Space Force Eyes New Capabilities to Improve Satellite Control Netw...

Comment by Juan F Martinez on July 28, 2020 at 3:00pm
The U.S. military’s operations in space are among the most highly technical and classified secrets in government possession.  July 23, 2020 
"Another reason for Space Force’s creation is that national satellites are currently controlled by multiple services and agencies, which can lead to excessive secrecy and the lack of information sharing known in the intelligence world as hypercompartmentalization. During the Obama Administration, it once took officials four months to assemble a briefing on U.S. space capabilities for then Vice President Joe Biden because information was scattered among so many top-secret classifications and few officials had access to all of them, recalls Robert Cardillo, former director of the U.S. National Geospatial-Intelligence Agency."

Comment by Juan F Martinez on June 9, 2020 at 6:52pm

US Space Force to lose 1st battle? Netflix already secured trademarks for self-titled show, reports say 

Netflix's hit comedy show 'Space Force,' a satirical depiction of the US military, reportedly had registered a trademark for the use of the name before the newly-established branch of the armed forces.

The streaming service filed a trademark application for Space Force as early as January of 2019, cementing its rights in multiple places, including Europe, Australia, and Mexico, according to Hollywood Reporter. The similarly-named arm of the US military – passionately endorsed by Donald Trump – owns only a pending application for registration in the United States.

The US Patent and Trademark Office usually grants trademarks on a "first-to-use" basis, which means that priority is given to whichever entity was first to put a name or a brand to use. But in many other countries, trademarks are reserved on a "first-to-file" approach – and this is where Netflix left the US military far behind.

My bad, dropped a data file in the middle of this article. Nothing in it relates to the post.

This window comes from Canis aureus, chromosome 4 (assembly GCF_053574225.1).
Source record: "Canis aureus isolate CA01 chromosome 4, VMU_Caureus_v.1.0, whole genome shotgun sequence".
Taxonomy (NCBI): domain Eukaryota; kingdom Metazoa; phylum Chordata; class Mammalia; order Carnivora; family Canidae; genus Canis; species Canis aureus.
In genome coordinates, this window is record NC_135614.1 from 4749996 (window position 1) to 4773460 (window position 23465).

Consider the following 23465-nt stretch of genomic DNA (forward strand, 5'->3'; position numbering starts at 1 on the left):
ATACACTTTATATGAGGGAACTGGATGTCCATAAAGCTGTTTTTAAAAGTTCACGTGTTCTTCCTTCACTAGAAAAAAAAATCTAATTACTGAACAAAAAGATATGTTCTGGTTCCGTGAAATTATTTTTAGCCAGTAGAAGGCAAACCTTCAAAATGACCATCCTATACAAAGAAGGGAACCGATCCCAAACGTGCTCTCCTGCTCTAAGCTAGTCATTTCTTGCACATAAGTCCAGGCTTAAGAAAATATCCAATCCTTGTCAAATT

Netflix's Space Force debuted in late-May; it satirically portrays a fictitious orbital fighting force and the political context around it. The main characters in the show are members of America's top military brass as well as a handful of space exploration geeks.

The military, meanwhile, seems to be unwilling to engage in a dispute with Netflix. "At this time, we are not aware of any trademark conflicts with the fictional program Space Force produced by Netflix," the Hollywood Reporter quoted an Air Force spokesperson, politely wishing the service "the best in their creative depiction of our nation's newest branch of the military."

The force's official mission is to ensure the US has "space superiority" and to provide "offensive and defensive space control," among other objectives.

Comment by M. Difato on May 17, 2020 at 4:10pm

The Space Force just launched the mysterious X-37B space plane

WASHINGTON — The enigmatic X-37B space plane is back in orbit after a Sunday morning (May 17) launch aboard a United Launch Alliance Atlas V rocket.

After strong ground winds at Cape Canaveral Air Force Station in Florida caused the launch mission to be cancelled on Saturday, the Atlas V finally blasted off a day later at 9:14 am Eastern time.

 The U.S. Air Force's X-37B Orbital Test Vehicle 4 is seen after landing at NASA's Kennedy Space Center     Shuttle Landing Facility in Florida May 7, 2017. (Air Force)

The Boeing-made X-37B is an unmanned, reusable spacecraft that takes off vertically and lands horizontally on a runway. The Air Force, which own two X-37B vehicles, has historically been reticent to comment on the capabilities of the X-37B and what it does during its extended time in space, aside from hosting scientific experiments.

“We’ve learned a lot from the X-37,” Chief of Space Operations Gen. John Raymond told a small group of reporters ahead of the launch. “One of the things that we’ve learned is the value of reusability, and I think as a Space Force there’s a couple things that we’re really going to value and reusability is one of those and autonomy is another one.”

A live video stream of the launch showed the Atlas V lifting off into space and the separation of the rocket’s first stage from the Centaur upper stage. However, the livestream cut out afterwards due to the extreme secrecy surrounding the capabilities of the X-37B, said ULA chief executive officer Tory Bruno.

“It’s a classified mission, and what is classified about it as the details of the vehicle itself, the mission it will do on orbit and where it will do that,” he said. “Therefore we have to stop the live broadcast so that we do not make it easy for adversaries to figure those things out by having that much data about the flight and deployment.”

Saturday’s launch marked the start of the X-37B’s sixth mission, which will involve more experiments than any previous mission thanks to a new service module added to the aft of the vehicle.

Raymond called the module “a trailer … behind the truck that provides added capacity for experiments,” but didn’t want to elaborate on the size of the module or how the X-37 was modified to incorporate that upgrade.